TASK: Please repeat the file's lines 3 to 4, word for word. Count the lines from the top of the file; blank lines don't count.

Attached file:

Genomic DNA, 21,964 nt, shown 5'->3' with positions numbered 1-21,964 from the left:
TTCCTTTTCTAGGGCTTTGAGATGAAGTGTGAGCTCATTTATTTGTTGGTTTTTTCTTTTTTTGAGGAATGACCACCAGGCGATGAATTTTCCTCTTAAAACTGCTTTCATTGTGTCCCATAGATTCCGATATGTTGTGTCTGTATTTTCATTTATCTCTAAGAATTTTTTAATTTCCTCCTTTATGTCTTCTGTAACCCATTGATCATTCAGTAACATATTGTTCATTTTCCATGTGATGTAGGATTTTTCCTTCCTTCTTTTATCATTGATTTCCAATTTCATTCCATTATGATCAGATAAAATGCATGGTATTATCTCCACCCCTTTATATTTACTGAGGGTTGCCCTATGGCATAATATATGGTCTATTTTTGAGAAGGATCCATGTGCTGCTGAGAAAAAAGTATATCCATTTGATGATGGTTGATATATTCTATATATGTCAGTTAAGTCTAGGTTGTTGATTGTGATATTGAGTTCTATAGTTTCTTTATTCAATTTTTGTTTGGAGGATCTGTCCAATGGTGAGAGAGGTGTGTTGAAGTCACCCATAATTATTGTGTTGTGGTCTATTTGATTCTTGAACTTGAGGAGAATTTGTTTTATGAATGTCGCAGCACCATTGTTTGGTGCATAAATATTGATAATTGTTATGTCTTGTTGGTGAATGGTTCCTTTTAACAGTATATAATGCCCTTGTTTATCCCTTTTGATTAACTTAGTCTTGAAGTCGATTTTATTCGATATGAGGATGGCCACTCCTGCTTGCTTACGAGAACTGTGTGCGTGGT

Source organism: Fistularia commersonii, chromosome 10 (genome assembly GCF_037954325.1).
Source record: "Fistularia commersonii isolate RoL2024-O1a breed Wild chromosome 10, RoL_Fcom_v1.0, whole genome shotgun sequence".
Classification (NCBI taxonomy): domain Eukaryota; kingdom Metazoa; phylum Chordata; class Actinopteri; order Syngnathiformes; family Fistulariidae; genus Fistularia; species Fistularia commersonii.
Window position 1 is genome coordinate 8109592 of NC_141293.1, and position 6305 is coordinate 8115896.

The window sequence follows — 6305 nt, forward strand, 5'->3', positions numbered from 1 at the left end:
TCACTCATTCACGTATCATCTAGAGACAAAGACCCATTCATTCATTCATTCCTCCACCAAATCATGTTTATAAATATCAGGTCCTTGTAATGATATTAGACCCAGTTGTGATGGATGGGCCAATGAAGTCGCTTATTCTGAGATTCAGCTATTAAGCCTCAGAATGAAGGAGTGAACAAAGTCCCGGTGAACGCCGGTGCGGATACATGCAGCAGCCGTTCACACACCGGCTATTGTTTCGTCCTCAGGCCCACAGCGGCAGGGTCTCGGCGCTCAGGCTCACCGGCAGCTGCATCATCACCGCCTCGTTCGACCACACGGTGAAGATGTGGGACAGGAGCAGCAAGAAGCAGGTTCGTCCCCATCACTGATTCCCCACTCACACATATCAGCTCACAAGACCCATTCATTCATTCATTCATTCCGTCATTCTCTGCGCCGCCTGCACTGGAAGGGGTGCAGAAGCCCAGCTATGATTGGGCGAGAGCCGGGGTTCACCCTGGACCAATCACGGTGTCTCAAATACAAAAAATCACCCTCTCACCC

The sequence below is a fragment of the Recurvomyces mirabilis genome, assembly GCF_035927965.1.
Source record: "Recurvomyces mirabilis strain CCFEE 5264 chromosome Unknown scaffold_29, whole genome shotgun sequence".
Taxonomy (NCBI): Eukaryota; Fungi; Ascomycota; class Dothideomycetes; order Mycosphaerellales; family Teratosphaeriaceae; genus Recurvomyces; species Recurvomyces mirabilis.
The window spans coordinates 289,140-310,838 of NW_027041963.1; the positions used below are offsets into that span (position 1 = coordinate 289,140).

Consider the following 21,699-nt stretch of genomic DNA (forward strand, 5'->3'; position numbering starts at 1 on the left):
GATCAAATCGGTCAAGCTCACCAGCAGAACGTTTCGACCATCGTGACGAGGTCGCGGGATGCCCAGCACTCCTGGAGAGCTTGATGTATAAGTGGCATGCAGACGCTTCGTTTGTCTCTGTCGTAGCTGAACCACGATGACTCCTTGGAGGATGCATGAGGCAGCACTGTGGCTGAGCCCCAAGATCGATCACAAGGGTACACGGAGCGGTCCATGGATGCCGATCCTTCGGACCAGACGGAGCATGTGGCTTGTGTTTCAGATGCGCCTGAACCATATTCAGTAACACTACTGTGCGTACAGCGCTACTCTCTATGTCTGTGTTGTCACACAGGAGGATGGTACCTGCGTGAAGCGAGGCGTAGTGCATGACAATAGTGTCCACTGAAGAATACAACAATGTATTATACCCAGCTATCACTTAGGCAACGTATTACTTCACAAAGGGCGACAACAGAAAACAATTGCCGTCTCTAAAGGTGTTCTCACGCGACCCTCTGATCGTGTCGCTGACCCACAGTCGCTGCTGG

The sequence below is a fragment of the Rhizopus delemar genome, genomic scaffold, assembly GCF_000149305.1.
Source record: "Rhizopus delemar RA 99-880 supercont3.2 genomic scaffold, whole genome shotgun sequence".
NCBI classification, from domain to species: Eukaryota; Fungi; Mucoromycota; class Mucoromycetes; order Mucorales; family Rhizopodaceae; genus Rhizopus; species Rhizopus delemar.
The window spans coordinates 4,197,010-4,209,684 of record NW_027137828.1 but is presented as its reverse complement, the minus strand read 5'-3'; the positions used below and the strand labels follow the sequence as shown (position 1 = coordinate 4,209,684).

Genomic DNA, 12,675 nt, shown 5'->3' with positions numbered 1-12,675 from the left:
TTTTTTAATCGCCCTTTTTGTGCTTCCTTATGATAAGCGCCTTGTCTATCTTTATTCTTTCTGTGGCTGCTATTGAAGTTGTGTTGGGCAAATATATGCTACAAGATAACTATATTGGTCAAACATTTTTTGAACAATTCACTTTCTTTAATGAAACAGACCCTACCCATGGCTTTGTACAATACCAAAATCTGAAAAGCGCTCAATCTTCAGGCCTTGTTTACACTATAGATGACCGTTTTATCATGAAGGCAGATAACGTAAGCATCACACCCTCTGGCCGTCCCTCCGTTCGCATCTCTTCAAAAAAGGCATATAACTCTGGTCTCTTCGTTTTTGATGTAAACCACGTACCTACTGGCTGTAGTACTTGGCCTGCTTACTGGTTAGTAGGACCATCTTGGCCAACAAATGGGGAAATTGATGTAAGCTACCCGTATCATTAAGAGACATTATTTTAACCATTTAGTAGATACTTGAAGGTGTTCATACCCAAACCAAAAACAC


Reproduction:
Source organism: Fistularia commersonii, chromosome 10 (genome assembly GCF_037954325.1).
Source record: "Fistularia commersonii isolate RoL2024-O1a breed Wild chromosome 10, RoL_Fcom_v1.0, whole genome shotgun sequence".